Three Models Driving ECEP & ECEP State Efforts


      Stepping into year nine of the Expanding Computing Education Pathways (ECEP) Alliance, the leadership team developed a new Theory of Change, and recently added a fifth stage to the ECEP How to Change at State model, originally developed by Mark Guzdial, Rick Adrion, Barbara Ericson and Renee Fall. Both of these models reflect past ECEP efforts and position ECEP to adapt to the evolving needs of state teams working to broaden participation in computing (BPC) through advocacy and policy reform efforts.

      A new framework known as CAPE (Capacity, Access, Participation and Equity), developed by Carol Fletcher and Jayce Warner of The University of Texas at Austin, provides a guide for working in that 5th stage by operationalizing how equity can be assessed at multiple levels. Combined, these three models form the core of ECEP’s work serving 22 states and the territory of Puerto Rico. Below, we breakdown each model, describing how each one informs our work, and can support your state or local BPC efforts.

      The theory of change provides the ECEP leadership team, our evaluation team at SageFox Consulting, our state leadership teams, and other stakeholders with a road map for our broadening participation in computing project. ECEP operates as the backbone organization within a collective impact framework. The backbone efforts catalyze, support, and coordinate state-level activities centered on BPC, while much of the measurable outcomes of the ECEP Alliance occur at the state level. Inputs are both top down and bottom up. The ECEP leadership team provides our state teams and the alliance overall with mutually reinforcing activities, resources, and services. This support from ECEP builds state capacity to define computer science (CS) clearly in state coursework and policy, implement equity-centered teacher preparation, coursework, curriculum, and state policies, and develop robust disaggregated data systems that allow states to track their BPC impact. At the same time, state leadership teams are engaging with ECEP’s 5-stage model of state change to build advocacy efforts, develop sustainable state strategies and impact specific state-level education policy. In the end, ECEP leadership, in collaboration with state teams, impacts BPC on both the state and national level through data and research, K-12 teacher and student interventions, and the adoption of BPC-informed policies.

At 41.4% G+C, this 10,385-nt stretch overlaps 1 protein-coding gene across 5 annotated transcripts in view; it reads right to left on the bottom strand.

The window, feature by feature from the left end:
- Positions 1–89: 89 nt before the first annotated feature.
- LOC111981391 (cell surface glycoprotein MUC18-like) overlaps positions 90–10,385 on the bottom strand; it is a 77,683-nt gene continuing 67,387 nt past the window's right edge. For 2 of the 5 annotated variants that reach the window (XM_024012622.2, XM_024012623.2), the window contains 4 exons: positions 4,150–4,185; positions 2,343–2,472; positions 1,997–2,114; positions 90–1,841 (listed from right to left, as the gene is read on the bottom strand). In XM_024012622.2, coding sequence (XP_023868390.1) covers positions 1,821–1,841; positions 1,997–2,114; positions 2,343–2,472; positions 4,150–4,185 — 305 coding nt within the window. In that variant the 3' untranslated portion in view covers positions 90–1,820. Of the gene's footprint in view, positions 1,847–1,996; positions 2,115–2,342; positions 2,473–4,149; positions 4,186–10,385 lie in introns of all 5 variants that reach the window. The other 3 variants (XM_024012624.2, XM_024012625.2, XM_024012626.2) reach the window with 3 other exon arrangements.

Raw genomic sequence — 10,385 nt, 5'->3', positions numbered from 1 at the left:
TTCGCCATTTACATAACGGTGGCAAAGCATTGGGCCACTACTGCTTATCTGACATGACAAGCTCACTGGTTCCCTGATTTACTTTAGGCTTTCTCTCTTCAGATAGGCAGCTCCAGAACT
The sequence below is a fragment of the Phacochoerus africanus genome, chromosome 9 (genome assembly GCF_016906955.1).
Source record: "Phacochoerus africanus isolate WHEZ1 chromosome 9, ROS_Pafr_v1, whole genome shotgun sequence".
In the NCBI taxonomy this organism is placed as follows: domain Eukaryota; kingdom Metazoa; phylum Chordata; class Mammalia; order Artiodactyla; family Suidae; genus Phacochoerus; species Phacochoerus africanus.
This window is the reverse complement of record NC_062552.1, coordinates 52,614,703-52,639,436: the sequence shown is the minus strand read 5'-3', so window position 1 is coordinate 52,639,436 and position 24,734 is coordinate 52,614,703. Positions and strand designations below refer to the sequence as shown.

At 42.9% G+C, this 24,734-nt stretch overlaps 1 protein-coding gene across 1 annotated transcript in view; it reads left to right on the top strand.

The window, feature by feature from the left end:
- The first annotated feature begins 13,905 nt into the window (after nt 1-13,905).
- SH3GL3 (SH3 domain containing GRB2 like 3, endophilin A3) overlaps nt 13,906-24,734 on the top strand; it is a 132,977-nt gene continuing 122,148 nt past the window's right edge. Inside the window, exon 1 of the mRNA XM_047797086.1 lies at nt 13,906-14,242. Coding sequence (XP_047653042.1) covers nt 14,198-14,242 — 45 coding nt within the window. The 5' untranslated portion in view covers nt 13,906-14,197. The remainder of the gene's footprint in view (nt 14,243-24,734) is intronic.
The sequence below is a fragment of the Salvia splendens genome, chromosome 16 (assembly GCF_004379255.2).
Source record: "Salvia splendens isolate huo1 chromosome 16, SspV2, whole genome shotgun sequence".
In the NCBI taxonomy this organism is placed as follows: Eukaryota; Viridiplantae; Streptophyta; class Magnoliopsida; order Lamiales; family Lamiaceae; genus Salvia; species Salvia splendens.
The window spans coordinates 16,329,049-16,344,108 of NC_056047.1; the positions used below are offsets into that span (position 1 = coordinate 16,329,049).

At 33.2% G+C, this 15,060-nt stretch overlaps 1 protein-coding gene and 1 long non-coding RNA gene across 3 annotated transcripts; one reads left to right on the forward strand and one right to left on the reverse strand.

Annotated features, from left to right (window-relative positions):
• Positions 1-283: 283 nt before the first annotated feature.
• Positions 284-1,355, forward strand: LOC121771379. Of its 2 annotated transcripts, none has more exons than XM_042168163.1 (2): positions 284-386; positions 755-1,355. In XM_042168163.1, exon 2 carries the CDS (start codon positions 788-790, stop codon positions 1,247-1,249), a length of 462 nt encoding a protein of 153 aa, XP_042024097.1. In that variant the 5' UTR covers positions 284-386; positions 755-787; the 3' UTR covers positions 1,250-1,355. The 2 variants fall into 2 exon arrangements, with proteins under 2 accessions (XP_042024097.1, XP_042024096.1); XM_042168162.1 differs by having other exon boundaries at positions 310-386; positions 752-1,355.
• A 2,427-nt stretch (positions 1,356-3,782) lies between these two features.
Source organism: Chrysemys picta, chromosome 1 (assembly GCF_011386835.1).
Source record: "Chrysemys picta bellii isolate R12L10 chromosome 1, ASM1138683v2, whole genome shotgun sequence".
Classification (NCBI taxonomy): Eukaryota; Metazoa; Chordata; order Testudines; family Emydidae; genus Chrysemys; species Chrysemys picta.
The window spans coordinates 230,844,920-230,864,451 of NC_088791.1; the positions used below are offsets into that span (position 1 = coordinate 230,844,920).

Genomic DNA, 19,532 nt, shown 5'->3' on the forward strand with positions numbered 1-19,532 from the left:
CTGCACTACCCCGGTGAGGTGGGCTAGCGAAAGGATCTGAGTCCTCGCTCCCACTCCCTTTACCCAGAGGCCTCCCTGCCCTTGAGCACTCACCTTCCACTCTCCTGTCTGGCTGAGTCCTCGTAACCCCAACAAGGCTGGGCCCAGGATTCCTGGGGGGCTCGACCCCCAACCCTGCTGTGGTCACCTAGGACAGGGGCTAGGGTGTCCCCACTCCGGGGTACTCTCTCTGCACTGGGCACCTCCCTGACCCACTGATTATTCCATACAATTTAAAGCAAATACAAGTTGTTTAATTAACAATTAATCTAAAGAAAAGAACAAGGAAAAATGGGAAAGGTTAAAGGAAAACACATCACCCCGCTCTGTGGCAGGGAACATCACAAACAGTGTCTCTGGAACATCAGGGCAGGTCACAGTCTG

The CAPE Framework 

      In order to be effective agents of change in broadening participation in computing, it is important to understand the myriad of ways in which inequities manifest across multiple levels of educational systems, whether that be the state, district, school, or classroom. Understanding equity implications across the CS education ecosystem requires a robust data collection system including disaggregated data (i.e. Stage 5 of the ECEP model for state change).  The 5th stage of the ECEP model is further defined through the CAPE framework. 

      The CAPE framework addresses four key components of CS education: Capacity for, Access to, Participation in, and Experience of CS education. The four components of the framework work progressively, building and relying on the previous component. For example, if diverse students are to have good experiences learning CS, they must first participate in CS courses and programs. For students to participate in CS, they must first have access to CS courses and programs. If schools are to provide students access to CS, they must first have the capacity to offer CS courses and programs.

      The core idea of the CAPE framework is that there are issues of equity that must be addressed and measured at every level to build a comprehensive, 360-degree understanding of the systemic barriers and facilitators to equitable CS education. By blending the ECEP 5-Stage Model and CAPE, researchers, policy makers and a broad range of stakeholders, are one step closer to building a sustainable national model for broadening participation in computing.